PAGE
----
It followed that if we were to do inclusive growth properly, then how we defined and articulated ‘what good looks like’ would have to overcome this flaw. This was not about sidelining growth, jobs, and trade – it was making space for other things that matter, valuable things, and thereby holding the economic activity we are trying to nurture to higher standards than before. Importantly, this revealed a key possibility – seeing the investment into public services, and the investments into economy and infrastructure, as working towards shared missions. The WMCA definition of inclusive growth alludes to this shared endeavour – but it needed to be made explicit, a lens which could be applied to what we do, and how we do it.

What good looks like: the Inclusive Growth Framework

A diagram of the Inclusive Growth Framework that shows two concentric circles with the outer circle showing the climate change challenge and the restoration of the environment as the outer limit on growth, and the inner circle showing the meeting of human needs and aspirations.

This lens is what we now know as the Inclusive Growth Framework, structured using the logic from Kate Raworth’s Doughnut Economics. It has the climate change challenge and the restoration of the environment as the outer limit on growth, and the meeting of human needs and aspirations as the inner one. To achieve the eight missions of the framework is to achieve economic strength. The interconnectedness of each is recognised, and the opportunities and challenges inherent in that brought to the fore.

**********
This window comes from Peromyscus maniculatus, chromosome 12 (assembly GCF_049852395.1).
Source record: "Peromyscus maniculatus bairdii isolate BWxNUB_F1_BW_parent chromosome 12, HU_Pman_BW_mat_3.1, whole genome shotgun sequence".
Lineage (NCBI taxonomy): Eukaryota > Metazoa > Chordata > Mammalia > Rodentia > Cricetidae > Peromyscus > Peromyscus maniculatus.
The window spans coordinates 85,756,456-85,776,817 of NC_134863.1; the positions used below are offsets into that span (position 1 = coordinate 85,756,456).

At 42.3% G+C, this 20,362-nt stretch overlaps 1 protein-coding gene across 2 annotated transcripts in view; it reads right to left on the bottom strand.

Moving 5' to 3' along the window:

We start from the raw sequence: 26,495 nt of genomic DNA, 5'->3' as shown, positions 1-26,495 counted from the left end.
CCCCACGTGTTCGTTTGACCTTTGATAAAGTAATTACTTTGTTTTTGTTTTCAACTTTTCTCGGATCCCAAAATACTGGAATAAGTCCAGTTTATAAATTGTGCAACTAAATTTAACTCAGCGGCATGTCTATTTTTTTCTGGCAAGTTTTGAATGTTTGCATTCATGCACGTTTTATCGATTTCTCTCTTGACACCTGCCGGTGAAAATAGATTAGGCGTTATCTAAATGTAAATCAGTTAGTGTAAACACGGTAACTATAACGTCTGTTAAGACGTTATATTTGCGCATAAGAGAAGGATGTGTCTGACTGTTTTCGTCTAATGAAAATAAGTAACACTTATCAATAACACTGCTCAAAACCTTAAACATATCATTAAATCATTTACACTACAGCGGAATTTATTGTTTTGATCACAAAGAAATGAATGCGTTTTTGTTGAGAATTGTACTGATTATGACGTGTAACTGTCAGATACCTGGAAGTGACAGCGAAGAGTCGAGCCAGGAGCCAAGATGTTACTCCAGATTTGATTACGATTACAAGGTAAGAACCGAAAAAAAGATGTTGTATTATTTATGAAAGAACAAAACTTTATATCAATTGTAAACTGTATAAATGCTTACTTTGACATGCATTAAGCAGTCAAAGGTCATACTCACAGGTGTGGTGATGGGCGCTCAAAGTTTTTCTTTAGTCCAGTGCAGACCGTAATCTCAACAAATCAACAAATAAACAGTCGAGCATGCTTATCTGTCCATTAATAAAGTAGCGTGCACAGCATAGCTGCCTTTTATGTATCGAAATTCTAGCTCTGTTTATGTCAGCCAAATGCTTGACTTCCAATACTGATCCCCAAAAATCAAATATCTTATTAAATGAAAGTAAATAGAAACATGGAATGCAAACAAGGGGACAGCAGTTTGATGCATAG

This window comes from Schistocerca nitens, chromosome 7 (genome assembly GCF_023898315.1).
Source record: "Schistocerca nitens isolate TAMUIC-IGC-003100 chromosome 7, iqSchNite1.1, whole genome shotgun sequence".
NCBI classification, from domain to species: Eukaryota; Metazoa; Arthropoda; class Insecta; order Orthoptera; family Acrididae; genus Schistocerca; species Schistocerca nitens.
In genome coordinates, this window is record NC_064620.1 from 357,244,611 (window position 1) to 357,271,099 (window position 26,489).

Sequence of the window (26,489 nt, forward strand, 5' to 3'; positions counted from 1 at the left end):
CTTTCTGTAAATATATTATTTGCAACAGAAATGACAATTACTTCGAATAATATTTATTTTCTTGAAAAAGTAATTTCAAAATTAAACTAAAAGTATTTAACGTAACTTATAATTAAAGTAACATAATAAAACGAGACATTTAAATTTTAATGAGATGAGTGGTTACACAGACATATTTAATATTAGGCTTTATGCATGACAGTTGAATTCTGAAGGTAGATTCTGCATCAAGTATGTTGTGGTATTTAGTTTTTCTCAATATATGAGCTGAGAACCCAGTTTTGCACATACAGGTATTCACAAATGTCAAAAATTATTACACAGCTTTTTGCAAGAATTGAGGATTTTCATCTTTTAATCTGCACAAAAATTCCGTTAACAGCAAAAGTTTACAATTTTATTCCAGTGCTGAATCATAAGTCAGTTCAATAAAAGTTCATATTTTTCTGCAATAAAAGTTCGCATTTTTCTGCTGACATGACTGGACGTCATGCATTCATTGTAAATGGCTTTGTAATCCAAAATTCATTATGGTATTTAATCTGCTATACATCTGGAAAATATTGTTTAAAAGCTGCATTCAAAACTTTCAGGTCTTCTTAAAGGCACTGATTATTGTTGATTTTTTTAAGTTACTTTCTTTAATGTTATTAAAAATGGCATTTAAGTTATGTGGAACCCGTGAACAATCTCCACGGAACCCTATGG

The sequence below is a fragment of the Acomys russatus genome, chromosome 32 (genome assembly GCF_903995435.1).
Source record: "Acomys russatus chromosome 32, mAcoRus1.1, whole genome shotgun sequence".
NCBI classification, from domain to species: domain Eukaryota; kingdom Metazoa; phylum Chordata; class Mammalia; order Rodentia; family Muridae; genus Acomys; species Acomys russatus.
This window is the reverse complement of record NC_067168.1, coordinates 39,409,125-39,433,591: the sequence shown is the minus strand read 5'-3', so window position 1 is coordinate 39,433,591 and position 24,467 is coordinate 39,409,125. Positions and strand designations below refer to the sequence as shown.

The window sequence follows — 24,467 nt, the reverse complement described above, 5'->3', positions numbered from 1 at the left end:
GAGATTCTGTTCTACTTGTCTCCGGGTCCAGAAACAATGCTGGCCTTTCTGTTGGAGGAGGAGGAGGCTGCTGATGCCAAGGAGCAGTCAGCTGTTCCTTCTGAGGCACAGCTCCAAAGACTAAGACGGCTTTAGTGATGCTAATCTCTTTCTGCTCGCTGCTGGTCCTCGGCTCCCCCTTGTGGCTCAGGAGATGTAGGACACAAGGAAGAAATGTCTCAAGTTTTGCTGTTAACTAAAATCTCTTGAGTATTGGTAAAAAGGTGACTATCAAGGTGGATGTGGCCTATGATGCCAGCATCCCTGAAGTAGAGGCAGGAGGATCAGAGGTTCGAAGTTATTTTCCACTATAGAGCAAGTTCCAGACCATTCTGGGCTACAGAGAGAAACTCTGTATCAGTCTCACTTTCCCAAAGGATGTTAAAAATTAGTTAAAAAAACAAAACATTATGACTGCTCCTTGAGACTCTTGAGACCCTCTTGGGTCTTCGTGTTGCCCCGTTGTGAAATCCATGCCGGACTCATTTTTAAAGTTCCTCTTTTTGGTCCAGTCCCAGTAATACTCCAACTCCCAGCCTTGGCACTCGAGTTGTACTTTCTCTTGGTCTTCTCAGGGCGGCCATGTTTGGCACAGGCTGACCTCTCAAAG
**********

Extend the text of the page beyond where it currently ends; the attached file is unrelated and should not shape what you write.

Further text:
Part of the challenge we had from the outset was ensuring that the framework did not become a data dashboard, filled with every indicator anyone could think of – this is a compass, not a map. To keep it focused, we tried to distil the essence of each section (or ‘fundamental’) into a bellwether mission – one which would tell us more than about itself alone:

Climate Resilience Reducing CO2
Affordable and Safe Places Designing out homelessness
Connected Communities Improving accessibility of resources and opportunities
Education and Learning Increasing skills levels
Health and Wellbeing Reducing health inequalities
Equality Reducing employment inequalities
Inclusive Economy Increasing household income
Power, Influence and Participation Citizens feeling that they have influence and agency